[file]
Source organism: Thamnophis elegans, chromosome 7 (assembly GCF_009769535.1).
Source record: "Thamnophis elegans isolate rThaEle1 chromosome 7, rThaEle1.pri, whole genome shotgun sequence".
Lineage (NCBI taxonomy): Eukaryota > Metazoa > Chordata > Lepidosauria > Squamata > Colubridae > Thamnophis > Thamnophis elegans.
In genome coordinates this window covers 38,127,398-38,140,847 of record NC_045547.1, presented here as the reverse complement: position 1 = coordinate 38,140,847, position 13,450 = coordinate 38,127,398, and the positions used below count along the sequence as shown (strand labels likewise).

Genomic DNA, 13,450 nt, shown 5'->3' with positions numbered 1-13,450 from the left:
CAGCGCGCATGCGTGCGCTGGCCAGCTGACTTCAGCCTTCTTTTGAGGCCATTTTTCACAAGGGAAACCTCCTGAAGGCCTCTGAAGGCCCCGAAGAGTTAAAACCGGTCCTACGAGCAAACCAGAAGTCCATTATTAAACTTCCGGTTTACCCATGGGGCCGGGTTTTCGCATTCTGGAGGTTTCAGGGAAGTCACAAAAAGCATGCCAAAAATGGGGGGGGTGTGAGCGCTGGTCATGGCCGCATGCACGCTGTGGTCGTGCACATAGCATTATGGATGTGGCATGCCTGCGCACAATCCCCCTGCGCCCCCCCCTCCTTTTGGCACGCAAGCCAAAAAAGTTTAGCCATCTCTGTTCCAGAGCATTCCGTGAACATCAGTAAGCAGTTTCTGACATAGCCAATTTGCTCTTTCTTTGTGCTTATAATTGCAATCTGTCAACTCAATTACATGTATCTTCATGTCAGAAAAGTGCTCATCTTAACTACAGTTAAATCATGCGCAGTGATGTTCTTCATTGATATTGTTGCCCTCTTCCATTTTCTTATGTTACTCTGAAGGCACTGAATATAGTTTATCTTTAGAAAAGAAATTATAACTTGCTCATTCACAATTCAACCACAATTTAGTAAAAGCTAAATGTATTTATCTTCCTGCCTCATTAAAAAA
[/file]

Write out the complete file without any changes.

Source organism: Thamnophis elegans, chromosome 7 (assembly GCF_009769535.1).
Source record: "Thamnophis elegans isolate rThaEle1 chromosome 7, rThaEle1.pri, whole genome shotgun sequence".
Lineage (NCBI taxonomy): Eukaryota > Metazoa > Chordata > Lepidosauria > Squamata > Colubridae > Thamnophis > Thamnophis elegans.
In genome coordinates this window covers 38,127,398-38,140,847 of record NC_045547.1, presented here as the reverse complement: position 1 = coordinate 38,140,847, position 13,450 = coordinate 38,127,398, and the positions used below count along the sequence as shown (strand labels likewise).

Genomic DNA, 13,450 nt, shown 5'->3' with positions numbered 1-13,450 from the left:
CAGCGCGCATGCGTGCGCTGGCCAGCTGACTTCAGCCTTCTTTTGAGGCCATTTTTCACAAGGGAAACCTCCTGAAGGCCTCTGAAGGCCCCGAAGAGTTAAAACCGGTCCTACGAGCAAACCAGAAGTCCATTATTAAACTTCCGGTTTACCCATGGGGCCGGGTTTTCGCATTCTGGAGGTTTCAGGGAAGTCACAAAAAGCATGCCAAAAATGGGGGGGGTGTGAGCGCTGGTCATGGCCGCATGCACGCTGTGGTCGTGCACATAGCATTATGGATGTGGCATGCCTGCGCACAATCCCCCTGCGCCCCCCCCTCCTTTTGGCACGCAAGCCAAAAAAGTTTAGCCATCTCTGTTCCAGAGCATTCCGTGAACATCAGTAAGCAGTTTCTGACATAGCCAATTTGCTCTTTCTTTGTGCTTATAATTGCAATCTGTCAACTCAATTACATGTATCTTCATGTCAGAAAAGTGCTCATCTTAACTACAGTTAAATCATGCGCAGTGATGTTCTTCATTGATATTGTTGCCCTCTTCCATTTTCTTATGTTACTCTGAAGGCACTGAATATAGTTTATCTTTAGAAAAGAAATTATAACTTGCTCATTCACAATTCAACCACAATTTAGTAAAAGCTAAATGTATTTATCTTCCTGCCTCATTAAAAAA